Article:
British Prime Minister Tony Blair announced on Thursday that he will step down on June 27 after being at the helm of affairs for a decade, leading his country's economic boom but drawing flak for his foreign policy, especially the Iraq war.
Announcing his decision to quit as Labour leader in his constituency Sedgefield, where he first became an MP in 1983, Blair, whose departure is shrouded in the growing criticism over Britain's involvement in the Iraq war and the fight against terrorism, defended his decade in power saying, "I ask you to remember one thing. Hand on heart I did what I thought was right.
"I may have been wrong, that's your call. But I did what I thought was right for the country. There are obviously judgments to be made on my premiership and in the end that's for the people to make," he said at Trimdon Labour Club.
At the outset, Blair said, "I have come back here to Sedgefield where my political journey began and it's fitting that it should end here.
"Today I announce my decision to stand down from the leadership of the Labour Party. On the 27th of June I will tender my resignation as prime minister to the Queen," he said.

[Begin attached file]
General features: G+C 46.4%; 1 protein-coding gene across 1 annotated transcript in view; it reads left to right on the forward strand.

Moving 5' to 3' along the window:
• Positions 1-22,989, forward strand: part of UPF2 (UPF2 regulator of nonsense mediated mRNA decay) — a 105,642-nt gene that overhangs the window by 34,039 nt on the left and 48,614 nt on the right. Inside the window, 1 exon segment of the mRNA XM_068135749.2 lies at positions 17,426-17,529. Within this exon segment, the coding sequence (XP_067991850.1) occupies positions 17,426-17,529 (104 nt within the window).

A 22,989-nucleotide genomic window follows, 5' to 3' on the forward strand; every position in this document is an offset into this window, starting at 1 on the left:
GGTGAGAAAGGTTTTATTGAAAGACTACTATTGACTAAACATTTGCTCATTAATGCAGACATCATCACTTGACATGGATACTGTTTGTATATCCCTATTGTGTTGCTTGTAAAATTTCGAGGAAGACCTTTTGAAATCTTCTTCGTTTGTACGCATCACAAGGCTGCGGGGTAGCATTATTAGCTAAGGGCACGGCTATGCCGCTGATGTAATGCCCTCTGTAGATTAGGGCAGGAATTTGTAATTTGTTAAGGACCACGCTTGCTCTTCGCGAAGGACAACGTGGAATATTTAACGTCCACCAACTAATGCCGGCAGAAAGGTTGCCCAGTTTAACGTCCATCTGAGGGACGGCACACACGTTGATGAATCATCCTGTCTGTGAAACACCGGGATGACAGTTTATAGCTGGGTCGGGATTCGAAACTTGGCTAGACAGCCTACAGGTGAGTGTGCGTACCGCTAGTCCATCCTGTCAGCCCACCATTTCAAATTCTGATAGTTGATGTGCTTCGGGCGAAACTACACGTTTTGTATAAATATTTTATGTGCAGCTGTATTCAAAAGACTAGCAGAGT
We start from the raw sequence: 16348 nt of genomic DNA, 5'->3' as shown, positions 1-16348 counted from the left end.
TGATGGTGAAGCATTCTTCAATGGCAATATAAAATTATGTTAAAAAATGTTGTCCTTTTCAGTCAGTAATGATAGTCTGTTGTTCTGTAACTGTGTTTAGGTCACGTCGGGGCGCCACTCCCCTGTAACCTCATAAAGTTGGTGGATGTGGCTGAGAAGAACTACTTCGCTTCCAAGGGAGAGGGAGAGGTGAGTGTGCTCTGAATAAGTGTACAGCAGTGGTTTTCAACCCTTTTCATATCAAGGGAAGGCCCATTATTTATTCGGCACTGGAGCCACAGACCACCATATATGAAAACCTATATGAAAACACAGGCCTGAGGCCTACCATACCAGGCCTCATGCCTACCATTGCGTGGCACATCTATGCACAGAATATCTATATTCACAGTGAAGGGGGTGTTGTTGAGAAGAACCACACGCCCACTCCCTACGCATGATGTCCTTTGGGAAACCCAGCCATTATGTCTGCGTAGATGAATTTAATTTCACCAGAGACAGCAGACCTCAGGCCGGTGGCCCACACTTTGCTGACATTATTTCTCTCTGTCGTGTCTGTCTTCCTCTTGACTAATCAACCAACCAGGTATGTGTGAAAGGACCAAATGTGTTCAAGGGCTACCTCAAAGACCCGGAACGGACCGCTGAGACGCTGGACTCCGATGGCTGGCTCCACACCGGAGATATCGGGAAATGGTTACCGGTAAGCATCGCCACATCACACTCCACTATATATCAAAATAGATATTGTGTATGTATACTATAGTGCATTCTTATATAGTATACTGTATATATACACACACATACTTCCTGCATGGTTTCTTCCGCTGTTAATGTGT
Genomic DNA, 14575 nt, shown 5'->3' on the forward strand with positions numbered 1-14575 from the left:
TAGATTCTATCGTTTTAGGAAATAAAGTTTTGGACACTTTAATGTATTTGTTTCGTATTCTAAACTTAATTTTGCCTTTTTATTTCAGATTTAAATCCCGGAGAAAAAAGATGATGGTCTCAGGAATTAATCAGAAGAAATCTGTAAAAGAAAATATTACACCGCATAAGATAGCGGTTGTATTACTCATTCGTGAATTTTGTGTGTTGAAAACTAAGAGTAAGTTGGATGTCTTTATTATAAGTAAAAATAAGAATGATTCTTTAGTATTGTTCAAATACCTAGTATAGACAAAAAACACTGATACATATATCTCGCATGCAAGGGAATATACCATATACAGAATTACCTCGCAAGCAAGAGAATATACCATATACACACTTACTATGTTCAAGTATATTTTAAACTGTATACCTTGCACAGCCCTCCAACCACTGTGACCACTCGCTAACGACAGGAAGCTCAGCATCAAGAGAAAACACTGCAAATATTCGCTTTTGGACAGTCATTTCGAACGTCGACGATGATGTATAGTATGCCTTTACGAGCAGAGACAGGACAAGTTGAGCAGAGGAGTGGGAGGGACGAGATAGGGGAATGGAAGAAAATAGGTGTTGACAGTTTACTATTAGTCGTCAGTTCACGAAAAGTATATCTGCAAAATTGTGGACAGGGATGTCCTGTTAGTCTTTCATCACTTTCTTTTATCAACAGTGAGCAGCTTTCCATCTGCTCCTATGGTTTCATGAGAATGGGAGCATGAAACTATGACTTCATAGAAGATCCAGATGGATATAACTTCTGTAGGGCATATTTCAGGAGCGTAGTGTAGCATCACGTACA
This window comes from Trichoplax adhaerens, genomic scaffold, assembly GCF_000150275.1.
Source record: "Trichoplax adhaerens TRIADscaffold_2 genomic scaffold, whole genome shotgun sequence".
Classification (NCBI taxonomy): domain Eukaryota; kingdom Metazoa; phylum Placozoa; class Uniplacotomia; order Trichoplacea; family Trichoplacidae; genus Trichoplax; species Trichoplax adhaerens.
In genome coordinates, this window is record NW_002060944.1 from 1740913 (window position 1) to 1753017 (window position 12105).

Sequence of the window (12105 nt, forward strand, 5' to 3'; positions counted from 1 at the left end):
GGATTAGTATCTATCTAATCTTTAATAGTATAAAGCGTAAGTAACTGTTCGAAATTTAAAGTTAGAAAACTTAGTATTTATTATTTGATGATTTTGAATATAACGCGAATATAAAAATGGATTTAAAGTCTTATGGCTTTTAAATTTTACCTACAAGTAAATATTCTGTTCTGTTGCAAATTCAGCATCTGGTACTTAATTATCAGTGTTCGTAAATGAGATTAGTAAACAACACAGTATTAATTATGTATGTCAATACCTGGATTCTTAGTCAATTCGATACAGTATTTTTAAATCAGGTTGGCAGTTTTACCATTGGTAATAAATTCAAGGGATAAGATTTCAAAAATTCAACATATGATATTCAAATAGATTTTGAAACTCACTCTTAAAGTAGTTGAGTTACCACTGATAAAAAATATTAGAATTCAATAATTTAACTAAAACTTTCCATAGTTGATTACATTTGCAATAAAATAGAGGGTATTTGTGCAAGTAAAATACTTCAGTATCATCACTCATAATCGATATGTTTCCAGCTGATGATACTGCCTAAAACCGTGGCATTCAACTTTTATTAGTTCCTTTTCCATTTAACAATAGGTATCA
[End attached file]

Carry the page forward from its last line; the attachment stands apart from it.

For India-UK ties, the high point was the inking of the 2002 New Delhi Declaration providing a new roadmap for bilateral activity in areas such as peace and security, development, education and science and trade and investment.
Blair also made another successful visit to India in September 2005.
The UK-India round table has met eight times since its inception in 2000 for enhancing bilateral activity and cooperation on global issues.
Blair was keen on building on the the historically close ties between the two countries.
Bilateral trade in goods and services had reached 6.3 billion pounds in 2004.
During his speech Blair, who won three consecutive election victories -- a record for the Labour Party -- admitted there had been times 'when I may have been wrong" and gave 'my apologies for the times I've fallen short'.
Deputy Prime Minister John Prescott has also announced he is stepping down.
Labour's ruling National Executive Committee will meet on Sunday to decide the timetable for the election of a new leader and deputy.
Blair seemed overwhelmed by the enthusiastic response from the crowd as he entered and spoke in a faltering breathless voice at first.
But Blair was bullish about his support for the war against terror saying, "I decided we should stand shoulder to shoulder with our old allies, first in Afghanistan then in Iraq."
Blair did admit the 'blowback' from international terrorism had been 'fierce, unrelenting and costly'.
He asked his audience to think back over the last decade and appreciate how much the UK had changed in that time.
"Britain is not a follower today, Britain is a leader," he said.
"I've been very lucky and very blessed and this country is a blessed nation. The British are special. The world knows it. In our inner-most thoughts, we know it. This is the greatest nation on earth. It has been an honour to serve it," he said.